Neill ‘District 9’ Blomkamp has returned to our screens with Elysium, in which Matt Damon’s everyman plays Max, a former-con struggling through life. It’s 2154, and Earth has descended into an over-populated, poverty-ridden, ecologically-devastated hell. The rich elite have fled to a utopic satellite orbiting the earth, in which robots serve their every need. Max must try and break into Elysium, but first must face Sharlto Copley’s brutal hit-man.
It’s “a perpetual dynamic, an archetype, about how the nobles tried to stop the peasants from coming over the wall and taking their riches,” says Copley. But it’s also a demonstration of Blomkamp’s ability to fuse the visceral, the rough and the grim with high-concept, other-worldly beauty. We spoke to Copley about growing up in South Africa, and the politics behind the film.
GFW: You first met Neill Blomkamp when he was 15. What was he like at that age?
Sharlto Copley: I definitely knew he had something. It seemed pretty apparent from the early days. He was making short films by himself in his room. I would try and do it with my buddies but they weren’t very good, and he would create these unbelievable worlds with CG animation.
He’s let you play a couple of good guys in District 9 and Elysium. When’s he going to let you play a baddie?
My fear with this film is that we were going to undo all the good work that’s been done for white South Africa. I’ve played two characters who are South African and just wants to shoot things and hurt people. But it was just too much of an opportunity. We thought about making him English or American, but then realised it isn’t often you get to make a South African character in pop culture.
How have people in South Africa responded to you personally after your role in District 9?
It had a really good impact on South African. I get young guys that come up to me and talk about how proud they are to see such a big movie in their home town. I grew up so frustrated with South Africa. You have a love-hate relationship with it, and have to live with a lot of complex issues; racial and politics issues. Crime, money and have and have-nots. Political abuse and corruption. The world despises you, then it loves you, and then it feels completely indifferent.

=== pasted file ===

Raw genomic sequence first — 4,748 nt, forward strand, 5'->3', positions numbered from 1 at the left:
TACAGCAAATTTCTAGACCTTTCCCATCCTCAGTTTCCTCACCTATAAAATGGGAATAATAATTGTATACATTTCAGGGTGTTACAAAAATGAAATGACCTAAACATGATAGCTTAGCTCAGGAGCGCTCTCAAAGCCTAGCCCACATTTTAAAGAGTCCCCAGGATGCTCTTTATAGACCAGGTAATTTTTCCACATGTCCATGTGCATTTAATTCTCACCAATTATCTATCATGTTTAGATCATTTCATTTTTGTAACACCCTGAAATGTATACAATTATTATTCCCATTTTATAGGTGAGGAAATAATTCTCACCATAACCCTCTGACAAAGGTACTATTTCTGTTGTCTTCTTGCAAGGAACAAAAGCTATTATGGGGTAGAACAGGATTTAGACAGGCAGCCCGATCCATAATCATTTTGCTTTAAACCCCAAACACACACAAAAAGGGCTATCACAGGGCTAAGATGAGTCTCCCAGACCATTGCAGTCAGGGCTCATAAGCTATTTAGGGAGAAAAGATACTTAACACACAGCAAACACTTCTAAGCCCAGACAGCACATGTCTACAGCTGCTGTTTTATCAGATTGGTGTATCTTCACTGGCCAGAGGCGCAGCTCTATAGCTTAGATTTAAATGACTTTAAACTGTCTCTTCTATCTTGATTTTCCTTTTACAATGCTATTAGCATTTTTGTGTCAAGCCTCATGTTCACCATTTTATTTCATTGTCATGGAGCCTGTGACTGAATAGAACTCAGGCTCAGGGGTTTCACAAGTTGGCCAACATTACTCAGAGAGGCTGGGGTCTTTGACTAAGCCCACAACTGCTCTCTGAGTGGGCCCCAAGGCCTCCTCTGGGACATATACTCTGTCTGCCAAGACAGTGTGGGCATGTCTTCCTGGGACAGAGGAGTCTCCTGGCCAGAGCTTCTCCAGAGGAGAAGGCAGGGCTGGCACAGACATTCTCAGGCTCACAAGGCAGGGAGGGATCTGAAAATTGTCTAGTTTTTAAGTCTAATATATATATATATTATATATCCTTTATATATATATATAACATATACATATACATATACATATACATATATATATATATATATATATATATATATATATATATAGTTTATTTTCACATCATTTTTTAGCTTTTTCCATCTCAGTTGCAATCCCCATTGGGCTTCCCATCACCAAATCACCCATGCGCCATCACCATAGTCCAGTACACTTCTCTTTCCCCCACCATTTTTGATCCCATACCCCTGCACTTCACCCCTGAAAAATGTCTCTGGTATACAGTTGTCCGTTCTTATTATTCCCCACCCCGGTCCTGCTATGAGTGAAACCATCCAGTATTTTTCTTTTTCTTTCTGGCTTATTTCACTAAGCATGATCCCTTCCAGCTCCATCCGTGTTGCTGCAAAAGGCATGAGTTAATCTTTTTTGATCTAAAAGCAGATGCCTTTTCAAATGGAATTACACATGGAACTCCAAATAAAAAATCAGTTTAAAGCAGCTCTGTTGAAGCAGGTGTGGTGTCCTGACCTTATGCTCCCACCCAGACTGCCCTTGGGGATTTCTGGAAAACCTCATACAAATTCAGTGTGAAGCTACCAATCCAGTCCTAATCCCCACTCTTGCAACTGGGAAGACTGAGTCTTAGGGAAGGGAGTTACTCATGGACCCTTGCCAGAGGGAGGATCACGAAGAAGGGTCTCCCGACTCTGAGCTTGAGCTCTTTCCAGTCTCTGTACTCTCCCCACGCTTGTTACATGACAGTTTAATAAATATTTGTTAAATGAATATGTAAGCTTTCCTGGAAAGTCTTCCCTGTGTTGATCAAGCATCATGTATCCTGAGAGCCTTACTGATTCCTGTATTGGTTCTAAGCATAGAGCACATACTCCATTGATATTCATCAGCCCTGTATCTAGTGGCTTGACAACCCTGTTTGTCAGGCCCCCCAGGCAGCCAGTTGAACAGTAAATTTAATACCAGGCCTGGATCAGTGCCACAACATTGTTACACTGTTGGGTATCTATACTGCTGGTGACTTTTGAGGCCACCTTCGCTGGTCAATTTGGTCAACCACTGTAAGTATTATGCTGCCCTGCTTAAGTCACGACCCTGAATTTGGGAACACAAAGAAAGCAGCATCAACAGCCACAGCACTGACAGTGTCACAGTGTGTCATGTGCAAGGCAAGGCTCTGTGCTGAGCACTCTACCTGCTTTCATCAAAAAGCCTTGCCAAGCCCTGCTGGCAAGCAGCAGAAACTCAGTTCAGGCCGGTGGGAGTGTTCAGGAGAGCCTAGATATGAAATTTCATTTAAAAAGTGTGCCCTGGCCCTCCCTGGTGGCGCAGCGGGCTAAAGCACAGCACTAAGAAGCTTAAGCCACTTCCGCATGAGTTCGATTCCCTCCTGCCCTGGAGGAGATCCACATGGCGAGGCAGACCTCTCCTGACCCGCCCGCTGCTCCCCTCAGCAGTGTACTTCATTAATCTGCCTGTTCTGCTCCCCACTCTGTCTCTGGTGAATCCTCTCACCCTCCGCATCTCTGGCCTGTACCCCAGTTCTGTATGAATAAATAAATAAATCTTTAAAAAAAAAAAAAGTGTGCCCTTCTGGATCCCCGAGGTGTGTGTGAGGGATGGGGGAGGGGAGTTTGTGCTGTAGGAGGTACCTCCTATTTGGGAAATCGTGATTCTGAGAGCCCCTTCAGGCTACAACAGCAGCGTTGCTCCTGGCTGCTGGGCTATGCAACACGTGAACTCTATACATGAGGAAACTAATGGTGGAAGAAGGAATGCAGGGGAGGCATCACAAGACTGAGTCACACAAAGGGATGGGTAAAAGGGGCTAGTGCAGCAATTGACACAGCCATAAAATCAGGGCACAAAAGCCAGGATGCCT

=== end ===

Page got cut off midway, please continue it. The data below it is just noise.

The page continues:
There’s a social subtext behind Elysium. Is that something you openly talk about when you’re developing the film, or do you allow it to speak for itself in the background of the movie?
Neill and I talk alot about the world through our friendship, but we pretty much left the social message behind Elysium in the background. I think you can afford to do that when you have intelligent writing taking interesting perspectives on the nature and ironies of human dynamics. Neither film has a specific political message - they almost act as satirical commentary I think. Elysium is a 1000-year-old story; about how the nobles tried to stop the peasants from coming over the wall and taking their riches. It’s a perpetual dynamic, an archetype.
District 9 was famed for its levels of improvisation. Did you use similar working methods on Elysium?
District 9 was almost 100 per cent improvisation. This was less - maybe 70 per cent improv. Most people in this one didn’t improvise; Neill was quite specific about the lines in Elysium, although he would let me go off-piste. Most of the fights were pretty clearly blocked, but we didn’t rehearse them a lot. They were very rough, which suited the messy fighting style you see in the film. We didn’t want them to look too slick and rehearsed. I got a few bruises, but I got a lot more banged up on District 9.
What can you tell us about your role in Spike Lee’s Oldboy?
Oldboy is a very interesting take on the most original material - the graphic novel. I tried to do something very different from the Korean villain. It’s dark, it’s twisted - it’s probably more dark and twisted than anything I’ve done before or ever will do again.
If you can send a message back to the Sharlto working as an actor through Apartheid, what would you say?
Don’t worry - it’s going to be hell and then you’re going to come through it and it’s going to be ok. I went through a period of being desperately impelled to put out my work to the world and feeling like no-one was getting me or understanding what I had to offer. It was a very difficult time for me and I just about hanged in there.
What’s your advice to a young actor?
If you have to listen to my advice, you should probably quit. If you need me to tell you to believe in yourself and keep on going, then you may as well give up.
'Elysium' is out now.